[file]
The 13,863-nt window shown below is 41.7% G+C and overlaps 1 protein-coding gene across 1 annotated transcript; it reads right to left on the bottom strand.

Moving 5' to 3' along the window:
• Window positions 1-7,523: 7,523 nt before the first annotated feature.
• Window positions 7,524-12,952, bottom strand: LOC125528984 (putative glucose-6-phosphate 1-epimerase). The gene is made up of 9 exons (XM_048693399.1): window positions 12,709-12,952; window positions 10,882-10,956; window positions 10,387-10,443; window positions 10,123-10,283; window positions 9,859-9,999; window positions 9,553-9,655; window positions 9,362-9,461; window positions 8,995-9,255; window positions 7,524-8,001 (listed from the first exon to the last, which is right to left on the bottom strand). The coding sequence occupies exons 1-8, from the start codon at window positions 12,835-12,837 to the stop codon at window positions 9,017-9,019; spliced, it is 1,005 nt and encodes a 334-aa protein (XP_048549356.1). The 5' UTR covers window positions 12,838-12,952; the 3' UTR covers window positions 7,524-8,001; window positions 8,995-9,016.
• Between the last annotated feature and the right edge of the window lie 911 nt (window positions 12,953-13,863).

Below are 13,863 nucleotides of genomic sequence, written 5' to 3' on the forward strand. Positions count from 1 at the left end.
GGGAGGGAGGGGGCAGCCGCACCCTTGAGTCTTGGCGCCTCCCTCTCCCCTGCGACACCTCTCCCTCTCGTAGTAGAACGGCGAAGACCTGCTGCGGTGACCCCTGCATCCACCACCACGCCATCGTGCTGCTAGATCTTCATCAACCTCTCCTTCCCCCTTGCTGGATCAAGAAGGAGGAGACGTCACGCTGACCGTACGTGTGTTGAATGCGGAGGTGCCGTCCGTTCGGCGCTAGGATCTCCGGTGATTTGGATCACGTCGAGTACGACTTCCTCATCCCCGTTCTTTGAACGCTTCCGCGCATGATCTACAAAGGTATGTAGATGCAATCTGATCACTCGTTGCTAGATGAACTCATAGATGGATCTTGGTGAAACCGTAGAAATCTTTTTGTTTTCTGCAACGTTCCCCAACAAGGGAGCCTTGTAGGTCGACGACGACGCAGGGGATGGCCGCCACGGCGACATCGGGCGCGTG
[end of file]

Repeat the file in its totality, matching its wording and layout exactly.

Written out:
The 13,863-nt window shown below is 41.7% G+C and overlaps 1 protein-coding gene across 1 annotated transcript; it reads right to left on the bottom strand.

Moving 5' to 3' along the window:
• Window positions 1-7,523: 7,523 nt before the first annotated feature.
• Window positions 7,524-12,952, bottom strand: LOC125528984 (putative glucose-6-phosphate 1-epimerase). The gene is made up of 9 exons (XM_048693399.1): window positions 12,709-12,952; window positions 10,882-10,956; window positions 10,387-10,443; window positions 10,123-10,283; window positions 9,859-9,999; window positions 9,553-9,655; window positions 9,362-9,461; window positions 8,995-9,255; window positions 7,524-8,001 (listed from the first exon to the last, which is right to left on the bottom strand). The coding sequence occupies exons 1-8, from the start codon at window positions 12,835-12,837 to the stop codon at window positions 9,017-9,019; spliced, it is 1,005 nt and encodes a 334-aa protein (XP_048549356.1). The 5' UTR covers window positions 12,838-12,952; the 3' UTR covers window positions 7,524-8,001; window positions 8,995-9,016.
• Between the last annotated feature and the right edge of the window lie 911 nt (window positions 12,953-13,863).

Below are 13,863 nucleotides of genomic sequence, written 5' to 3' on the forward strand. Positions count from 1 at the left end.
GGGAGGGAGGGGGCAGCCGCACCCTTGAGTCTTGGCGCCTCCCTCTCCCCTGCGACACCTCTCCCTCTCGTAGTAGAACGGCGAAGACCTGCTGCGGTGACCCCTGCATCCACCACCACGCCATCGTGCTGCTAGATCTTCATCAACCTCTCCTTCCCCCTTGCTGGATCAAGAAGGAGGAGACGTCACGCTGACCGTACGTGTGTTGAATGCGGAGGTGCCGTCCGTTCGGCGCTAGGATCTCCGGTGATTTGGATCACGTCGAGTACGACTTCCTCATCCCCGTTCTTTGAACGCTTCCGCGCATGATCTACAAAGGTATGTAGATGCAATCTGATCACTCGTTGCTAGATGAACTCATAGATGGATCTTGGTGAAACCGTAGAAATCTTTTTGTTTTCTGCAACGTTCCCCAACAAGGGAGCCTTGTAGGTCGACGACGACGCAGGGGATGGCCGCCACGGCGACATCGGGCGCGTG